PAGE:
If it is true that the execration of American cinema is its need to package, to sell something, so that the true aesthetic judgement becomes a valuation of whether the packaging has enough heft, then Tree of Life, only the fifth film by director Terrence Malick in forty years, must represent a reaction to that relentless sell. And yet.
Not really even a film, more a impressionistic meditation, what it lacks in dialogue it almost makes up for in a maddening, vaulting ambition. At 140 minutes it demands a lot of you – yes, you with the popcorn: and what help does it offer? Precious little, or so it seems. Why pay for those big stars Brad Pitt and Sean Penn if they say little or nothing? Set in Helvetica 12 point, I doubt whether all the dialogue would cover one side of A4. And yet…
The narrative drive, not writ large in Malick’s earlier movies, here disappears completely, to be replaced by some rather arch symbolism, and a twenty minute cosmic central section that attempts to illustrate the origins of the universe and….well, you and me, and how we began as single-cell blobs. Cinematographer Emmanuel Lubezki, with some technological help, produces some ravishing images here, but it simply felt like something that David Attenborough would intone over, rather than an integral part of the film – dropped in, to explain to the brain-dead, that this is not going to be a movie with a car chase, that this film has been created after twenty years of contemplation, by an MIT Professor, Rhodes Scholar and all-round egg-head Philosopher, and don’t call me Terry.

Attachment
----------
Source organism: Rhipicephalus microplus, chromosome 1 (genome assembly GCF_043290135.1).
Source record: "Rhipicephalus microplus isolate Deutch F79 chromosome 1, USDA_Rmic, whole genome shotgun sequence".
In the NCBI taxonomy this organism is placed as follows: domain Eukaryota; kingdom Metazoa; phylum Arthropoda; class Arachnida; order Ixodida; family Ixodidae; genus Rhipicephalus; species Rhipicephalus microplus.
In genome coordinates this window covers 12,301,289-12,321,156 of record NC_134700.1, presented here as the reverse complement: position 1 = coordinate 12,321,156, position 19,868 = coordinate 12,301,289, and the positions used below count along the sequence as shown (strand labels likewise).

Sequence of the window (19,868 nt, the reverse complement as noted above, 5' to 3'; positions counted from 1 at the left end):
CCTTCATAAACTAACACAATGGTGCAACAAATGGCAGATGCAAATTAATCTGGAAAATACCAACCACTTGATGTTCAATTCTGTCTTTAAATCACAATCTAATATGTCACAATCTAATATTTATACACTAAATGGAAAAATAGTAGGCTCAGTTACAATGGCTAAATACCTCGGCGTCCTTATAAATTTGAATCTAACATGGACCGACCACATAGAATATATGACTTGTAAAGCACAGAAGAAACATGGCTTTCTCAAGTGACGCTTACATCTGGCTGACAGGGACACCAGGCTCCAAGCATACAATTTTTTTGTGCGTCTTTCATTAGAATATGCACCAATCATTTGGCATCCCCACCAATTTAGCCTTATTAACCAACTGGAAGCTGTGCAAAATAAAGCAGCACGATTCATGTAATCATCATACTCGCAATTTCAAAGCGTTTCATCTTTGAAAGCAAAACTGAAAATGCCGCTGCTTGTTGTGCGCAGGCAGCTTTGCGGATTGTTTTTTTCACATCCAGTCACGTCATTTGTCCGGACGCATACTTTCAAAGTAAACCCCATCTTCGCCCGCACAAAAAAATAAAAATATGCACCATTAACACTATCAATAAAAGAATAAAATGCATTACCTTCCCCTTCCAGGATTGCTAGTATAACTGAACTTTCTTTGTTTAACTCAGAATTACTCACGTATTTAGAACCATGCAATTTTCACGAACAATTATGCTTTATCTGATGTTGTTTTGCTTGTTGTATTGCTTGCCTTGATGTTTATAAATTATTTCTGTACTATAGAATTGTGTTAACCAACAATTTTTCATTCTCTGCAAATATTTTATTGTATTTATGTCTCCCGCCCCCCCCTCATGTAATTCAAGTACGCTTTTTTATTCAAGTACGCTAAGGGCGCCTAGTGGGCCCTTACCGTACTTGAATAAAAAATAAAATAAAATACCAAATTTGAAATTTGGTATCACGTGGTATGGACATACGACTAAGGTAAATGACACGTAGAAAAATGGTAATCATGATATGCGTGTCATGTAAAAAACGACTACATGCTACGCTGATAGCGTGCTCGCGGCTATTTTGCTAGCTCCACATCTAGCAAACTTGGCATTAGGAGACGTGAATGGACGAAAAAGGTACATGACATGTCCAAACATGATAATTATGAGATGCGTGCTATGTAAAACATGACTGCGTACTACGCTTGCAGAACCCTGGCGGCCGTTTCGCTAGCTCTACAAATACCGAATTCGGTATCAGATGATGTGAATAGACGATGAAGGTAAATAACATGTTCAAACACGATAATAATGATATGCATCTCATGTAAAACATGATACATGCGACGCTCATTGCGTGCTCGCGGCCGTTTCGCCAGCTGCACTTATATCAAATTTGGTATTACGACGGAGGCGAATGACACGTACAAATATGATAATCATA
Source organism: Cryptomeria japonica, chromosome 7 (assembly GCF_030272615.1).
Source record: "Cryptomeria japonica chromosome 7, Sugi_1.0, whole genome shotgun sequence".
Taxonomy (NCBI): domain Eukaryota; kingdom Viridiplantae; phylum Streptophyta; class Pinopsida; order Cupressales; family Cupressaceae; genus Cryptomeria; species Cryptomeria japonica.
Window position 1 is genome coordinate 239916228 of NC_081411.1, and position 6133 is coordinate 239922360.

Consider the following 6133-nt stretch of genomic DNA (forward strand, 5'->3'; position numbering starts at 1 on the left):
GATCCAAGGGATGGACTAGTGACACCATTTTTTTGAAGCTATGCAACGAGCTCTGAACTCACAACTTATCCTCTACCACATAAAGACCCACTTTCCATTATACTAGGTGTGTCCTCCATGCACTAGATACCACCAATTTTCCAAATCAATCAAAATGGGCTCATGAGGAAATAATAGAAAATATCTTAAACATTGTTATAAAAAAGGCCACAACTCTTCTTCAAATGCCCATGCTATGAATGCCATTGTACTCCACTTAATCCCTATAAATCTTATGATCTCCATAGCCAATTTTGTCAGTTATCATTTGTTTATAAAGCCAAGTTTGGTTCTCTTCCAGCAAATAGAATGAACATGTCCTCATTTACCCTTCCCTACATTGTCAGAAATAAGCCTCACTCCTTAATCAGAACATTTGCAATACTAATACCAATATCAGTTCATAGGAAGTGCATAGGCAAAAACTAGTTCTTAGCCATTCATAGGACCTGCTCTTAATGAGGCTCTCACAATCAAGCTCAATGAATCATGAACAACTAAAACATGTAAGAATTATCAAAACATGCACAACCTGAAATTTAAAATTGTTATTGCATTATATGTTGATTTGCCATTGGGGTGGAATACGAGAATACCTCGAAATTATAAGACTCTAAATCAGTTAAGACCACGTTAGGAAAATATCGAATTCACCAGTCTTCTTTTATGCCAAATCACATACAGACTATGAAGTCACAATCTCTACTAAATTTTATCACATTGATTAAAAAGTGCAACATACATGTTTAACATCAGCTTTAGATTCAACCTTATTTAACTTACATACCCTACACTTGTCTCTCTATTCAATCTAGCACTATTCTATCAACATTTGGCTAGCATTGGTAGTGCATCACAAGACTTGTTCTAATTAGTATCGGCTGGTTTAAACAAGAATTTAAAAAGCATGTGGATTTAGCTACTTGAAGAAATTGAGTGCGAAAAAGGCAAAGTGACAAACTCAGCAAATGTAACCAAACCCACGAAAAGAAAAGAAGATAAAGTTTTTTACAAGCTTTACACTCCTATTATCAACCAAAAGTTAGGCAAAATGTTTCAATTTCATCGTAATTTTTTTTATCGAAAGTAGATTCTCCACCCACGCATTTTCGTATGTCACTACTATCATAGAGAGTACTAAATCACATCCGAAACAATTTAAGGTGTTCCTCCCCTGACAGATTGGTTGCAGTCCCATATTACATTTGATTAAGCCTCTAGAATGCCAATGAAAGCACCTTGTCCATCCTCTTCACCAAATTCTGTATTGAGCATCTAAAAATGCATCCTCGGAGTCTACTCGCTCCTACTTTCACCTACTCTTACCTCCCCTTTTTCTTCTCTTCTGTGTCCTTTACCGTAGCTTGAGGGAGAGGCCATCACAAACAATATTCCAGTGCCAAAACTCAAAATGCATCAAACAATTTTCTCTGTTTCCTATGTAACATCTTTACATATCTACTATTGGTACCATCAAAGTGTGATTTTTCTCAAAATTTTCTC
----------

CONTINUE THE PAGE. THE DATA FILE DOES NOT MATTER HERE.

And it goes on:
And yet, for me, it stayed just shy of Pseuds Corner. The constant movement of the camera and the jump-cutting was intrusive; but I can’t remember a film that made me think as much as this one. There is no message, but simply… this is how you should live your life. And if you become a big cheese in a suit, and you work in a glass tower in Houston, you will probably be just as miserable as your father, who failed to become the great musician he should have been, and went on to fail as a business man and a parent, his vapid wife adding little to the sum total of his life.
Winning the Palme d’Or in Cannes the other day, it was received with a mixture of applause and derisive booing, much as it was in Clapham when I saw it, minus the applause.
But I urge Dabblers to see it. For those who love a yarn, like a bit of character development, a plot twist here and there – it is thin gruel. But if you fancy a couple of hours of spiritual searching, contemplating say, the nature of God and the universe, or the woof and weft of everyday life, this behemoth was made for you.